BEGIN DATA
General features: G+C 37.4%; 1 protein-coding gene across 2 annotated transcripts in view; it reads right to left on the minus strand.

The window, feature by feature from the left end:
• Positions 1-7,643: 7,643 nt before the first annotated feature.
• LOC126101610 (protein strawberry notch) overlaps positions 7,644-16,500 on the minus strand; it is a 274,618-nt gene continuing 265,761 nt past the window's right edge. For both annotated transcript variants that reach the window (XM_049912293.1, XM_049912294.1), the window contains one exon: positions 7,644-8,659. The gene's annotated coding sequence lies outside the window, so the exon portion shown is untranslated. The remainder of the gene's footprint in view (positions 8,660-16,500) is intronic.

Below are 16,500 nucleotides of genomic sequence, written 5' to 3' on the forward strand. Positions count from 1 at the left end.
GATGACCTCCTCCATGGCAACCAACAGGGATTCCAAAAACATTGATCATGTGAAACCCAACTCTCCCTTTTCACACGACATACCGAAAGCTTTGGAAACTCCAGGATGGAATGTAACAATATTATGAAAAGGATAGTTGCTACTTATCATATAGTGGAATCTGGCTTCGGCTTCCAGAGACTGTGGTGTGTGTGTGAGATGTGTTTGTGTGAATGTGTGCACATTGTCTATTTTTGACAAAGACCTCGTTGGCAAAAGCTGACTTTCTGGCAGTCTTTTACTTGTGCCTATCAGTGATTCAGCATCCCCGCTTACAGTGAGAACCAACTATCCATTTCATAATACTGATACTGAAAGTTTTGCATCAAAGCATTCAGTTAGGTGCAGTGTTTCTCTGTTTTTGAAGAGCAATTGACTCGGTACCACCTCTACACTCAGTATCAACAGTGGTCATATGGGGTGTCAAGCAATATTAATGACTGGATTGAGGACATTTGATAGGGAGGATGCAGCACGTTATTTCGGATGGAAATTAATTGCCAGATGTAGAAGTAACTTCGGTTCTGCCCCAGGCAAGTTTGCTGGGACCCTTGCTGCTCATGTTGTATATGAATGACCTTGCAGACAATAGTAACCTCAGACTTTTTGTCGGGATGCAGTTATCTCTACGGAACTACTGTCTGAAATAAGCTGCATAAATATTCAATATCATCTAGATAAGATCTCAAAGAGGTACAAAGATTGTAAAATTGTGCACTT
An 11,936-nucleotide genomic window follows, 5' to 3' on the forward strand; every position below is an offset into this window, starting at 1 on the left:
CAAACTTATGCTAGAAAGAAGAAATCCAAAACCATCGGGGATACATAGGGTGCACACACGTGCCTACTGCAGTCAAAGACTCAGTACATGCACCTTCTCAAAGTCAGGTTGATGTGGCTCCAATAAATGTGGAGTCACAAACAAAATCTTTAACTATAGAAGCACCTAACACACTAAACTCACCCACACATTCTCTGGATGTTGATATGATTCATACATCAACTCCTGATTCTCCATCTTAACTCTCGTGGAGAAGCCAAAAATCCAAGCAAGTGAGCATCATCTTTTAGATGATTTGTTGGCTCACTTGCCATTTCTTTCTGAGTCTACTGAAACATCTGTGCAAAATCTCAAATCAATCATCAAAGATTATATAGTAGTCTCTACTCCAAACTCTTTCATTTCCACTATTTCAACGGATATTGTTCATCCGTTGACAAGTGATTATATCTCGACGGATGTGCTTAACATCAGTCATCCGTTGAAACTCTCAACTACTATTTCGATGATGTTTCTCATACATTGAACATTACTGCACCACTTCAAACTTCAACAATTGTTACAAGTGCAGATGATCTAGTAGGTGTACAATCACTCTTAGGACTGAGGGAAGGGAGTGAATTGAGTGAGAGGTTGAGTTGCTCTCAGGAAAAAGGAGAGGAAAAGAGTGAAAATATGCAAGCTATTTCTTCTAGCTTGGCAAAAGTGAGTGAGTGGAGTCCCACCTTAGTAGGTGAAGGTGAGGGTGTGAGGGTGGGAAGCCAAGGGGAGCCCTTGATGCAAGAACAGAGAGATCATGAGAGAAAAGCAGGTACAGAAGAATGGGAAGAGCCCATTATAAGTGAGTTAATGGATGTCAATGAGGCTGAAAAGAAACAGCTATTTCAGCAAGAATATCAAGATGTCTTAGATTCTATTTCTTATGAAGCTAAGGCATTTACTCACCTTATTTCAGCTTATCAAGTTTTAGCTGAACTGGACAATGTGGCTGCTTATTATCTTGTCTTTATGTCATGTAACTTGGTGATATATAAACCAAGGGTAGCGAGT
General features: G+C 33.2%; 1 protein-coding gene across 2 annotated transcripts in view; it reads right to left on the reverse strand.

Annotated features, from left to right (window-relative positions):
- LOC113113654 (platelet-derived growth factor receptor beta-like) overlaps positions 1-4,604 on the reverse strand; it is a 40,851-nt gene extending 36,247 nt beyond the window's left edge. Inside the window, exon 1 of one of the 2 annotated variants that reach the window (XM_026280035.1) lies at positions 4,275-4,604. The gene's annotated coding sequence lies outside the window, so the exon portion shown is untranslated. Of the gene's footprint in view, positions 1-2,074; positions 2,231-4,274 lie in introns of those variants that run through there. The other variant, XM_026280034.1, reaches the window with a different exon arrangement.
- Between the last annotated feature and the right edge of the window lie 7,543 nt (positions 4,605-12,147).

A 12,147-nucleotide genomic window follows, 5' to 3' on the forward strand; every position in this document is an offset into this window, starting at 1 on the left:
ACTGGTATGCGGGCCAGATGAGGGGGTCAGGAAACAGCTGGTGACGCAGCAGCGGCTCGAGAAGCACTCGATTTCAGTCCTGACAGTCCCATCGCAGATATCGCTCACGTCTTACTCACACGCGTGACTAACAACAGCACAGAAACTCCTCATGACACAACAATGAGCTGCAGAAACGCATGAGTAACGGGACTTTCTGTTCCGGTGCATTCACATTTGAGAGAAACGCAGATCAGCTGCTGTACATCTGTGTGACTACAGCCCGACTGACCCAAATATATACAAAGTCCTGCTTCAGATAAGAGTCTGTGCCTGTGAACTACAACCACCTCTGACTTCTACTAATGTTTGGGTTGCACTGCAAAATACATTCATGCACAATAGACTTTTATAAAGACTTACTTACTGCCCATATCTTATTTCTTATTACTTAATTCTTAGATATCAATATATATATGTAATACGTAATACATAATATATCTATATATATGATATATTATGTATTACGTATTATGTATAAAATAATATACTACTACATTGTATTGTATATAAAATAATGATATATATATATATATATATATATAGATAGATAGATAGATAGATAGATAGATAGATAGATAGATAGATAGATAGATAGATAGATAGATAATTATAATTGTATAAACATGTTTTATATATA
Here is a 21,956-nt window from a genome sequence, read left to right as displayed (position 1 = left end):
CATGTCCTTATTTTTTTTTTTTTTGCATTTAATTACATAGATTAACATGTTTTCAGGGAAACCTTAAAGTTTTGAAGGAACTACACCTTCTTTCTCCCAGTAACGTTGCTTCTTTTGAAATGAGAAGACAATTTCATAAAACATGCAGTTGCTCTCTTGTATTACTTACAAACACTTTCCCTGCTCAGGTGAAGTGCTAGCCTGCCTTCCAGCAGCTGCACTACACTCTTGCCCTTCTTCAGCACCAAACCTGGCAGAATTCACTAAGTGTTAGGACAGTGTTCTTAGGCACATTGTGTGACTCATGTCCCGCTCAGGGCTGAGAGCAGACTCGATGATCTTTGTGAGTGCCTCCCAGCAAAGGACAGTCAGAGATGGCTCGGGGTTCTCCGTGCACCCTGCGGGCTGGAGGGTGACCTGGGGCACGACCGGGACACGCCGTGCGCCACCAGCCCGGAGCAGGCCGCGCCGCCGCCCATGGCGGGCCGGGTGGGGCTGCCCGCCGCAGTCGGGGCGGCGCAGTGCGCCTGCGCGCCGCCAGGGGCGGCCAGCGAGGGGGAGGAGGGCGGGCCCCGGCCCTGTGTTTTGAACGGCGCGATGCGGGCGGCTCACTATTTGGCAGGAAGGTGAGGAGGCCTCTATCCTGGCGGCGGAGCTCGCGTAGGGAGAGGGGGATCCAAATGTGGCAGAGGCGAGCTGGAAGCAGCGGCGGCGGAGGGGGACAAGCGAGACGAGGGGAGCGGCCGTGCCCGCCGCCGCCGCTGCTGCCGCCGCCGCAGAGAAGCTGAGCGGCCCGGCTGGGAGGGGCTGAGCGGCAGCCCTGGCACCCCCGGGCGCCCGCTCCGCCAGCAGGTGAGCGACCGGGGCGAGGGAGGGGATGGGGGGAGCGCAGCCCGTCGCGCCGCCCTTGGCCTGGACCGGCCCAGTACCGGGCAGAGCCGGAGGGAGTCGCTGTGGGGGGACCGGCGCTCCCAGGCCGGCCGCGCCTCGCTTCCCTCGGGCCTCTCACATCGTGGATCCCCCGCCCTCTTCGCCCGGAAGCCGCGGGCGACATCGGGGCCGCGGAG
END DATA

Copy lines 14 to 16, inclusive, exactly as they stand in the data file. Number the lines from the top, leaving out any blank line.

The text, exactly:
ACTGGTATGCGGGCCAGATGAGGGGGTCAGGAAACAGCTGGTGACGCAGCAGCGGCTCGAGAAGCACTCGATTTCAGTCCTGACAGTCCCATCGCAGATATCGCTCACGTCTTACTCACACGCGTGACTAACAACAGCACAGAAACTCCTCATGACACAACAATGAGCTGCAGAAACGCATGAGTAACGGGACTTTCTGTTCCGGTGCATTCACATTTGAGAGAAACGCAGATCAGCTGCTGTACATCTGTGTGACTACAGCCCGACTGACCCAAATATATACAAAGTCCTGCTTCAGATAAGAGTCTGTGCCTGTGAACTACAACCACCTCTGACTTCTACTAATGTTTGGGTTGCACTGCAAAATACATTCATGCACAATAGACTTTTATAAAGACTTACTTACTGCCCATATCTTATTTCTTATTACTTAATTCTTAGATATCAATATATATATGTAATACGTAATACATAATATATCTATATATATGATATATTATGTATTACGTATTATGTATAAAATAATATACTACTACATTGTATTGTATATAAAATAATGATATATATATATATATATATATATAGATAGATAGATAGATAGATAGATAGATAGATAGATAGATAGATAGATAGATAGATAGATAGATAATTATAATTGTATAAACATGTTTTATATATA
Here is a 21,956-nt window from a genome sequence, read left to right as displayed (position 1 = left end):
CATGTCCTTATTTTTTTTTTTTTTGCATTTAATTACATAGATTAACATGTTTTCAGGGAAACCTTAAAGTTTTGAAGGAACTACACCTTCTTTCTCCCAGTAACGTTGCTTCTTTTGAAATGAGAAGACAATTTCATAAAACATGCAGTTGCTCTCTTGTATTACTTACAAACACTTTCCCTGCTCAGGTGAAGTGCTAGCCTGCCTTCCAGCAGCTGCACTACACTCTTGCCCTTCTTCAGCACCAAACCTGGCAGAATTCACTAAGTGTTAGGACAGTGTTCTTAGGCACATTGTGTGACTCATGTCCCGCTCAGGGCTGAGAGCAGACTCGATGATCTTTGTGAGTGCCTCCCAGCAAAGGACAGTCAGAGATGGCTCGGGGTTCTCCGTGCACCCTGCGGGCTGGAGGGTGACCTGGGGCACGACCGGGACACGCCGTGCGCCACCAGCCCGGAGCAGGCCGCGCCGCCGCCCATGGCGGGCCGGGTGGGGCTGCCCGCCGCAGTCGGGGCGGCGCAGTGCGCCTGCGCGCCGCCAGGGGCGGCCAGCGAGGGGGAGGAGGGCGGGCCCCGGCCCTGTGTTTTGAACGGCGCGATGCGGGCGGCTCACTATTTGGCAGGAAGGTGAGGAGGCCTCTATCCTGGCGGCGGAGCTCGCGTAGGGAGAGGGGGATCCAAATGTGGCAGAGGCGAGCTGGAAGCAGCGGCGGCGGAGGGGGACAAGCGAGACGAGGGGAGCGGCCGTGCCCGCCGCCGCCGCTGCTGCCGCCGCCGCAGAGAAGCTGAGCGGCCCGGCTGGGAGGGGCTGAGCGGCAGCCCTGGCACCCCCGGGCGCCCGCTCCGCCAGCAGGTGAGCGACCGGGGCGAGGGAGGGGATGGGGGGAGCGCAGCCCGTCGCGCCGCCCTTGGCCTGGACCGGCCCAGTACCGGGCAGAGCCGGAGGGAGTCGCTGTGGGGGGACCGGCGCTCCCAGGCCGGCCGCGCCTCGCTTCCCTCGGGCCTCTCACATCGTGGATCCCCCGCCCTCTTCGCCCGGAAGCCGCGGGCGACATCGGGGCCGCGGAG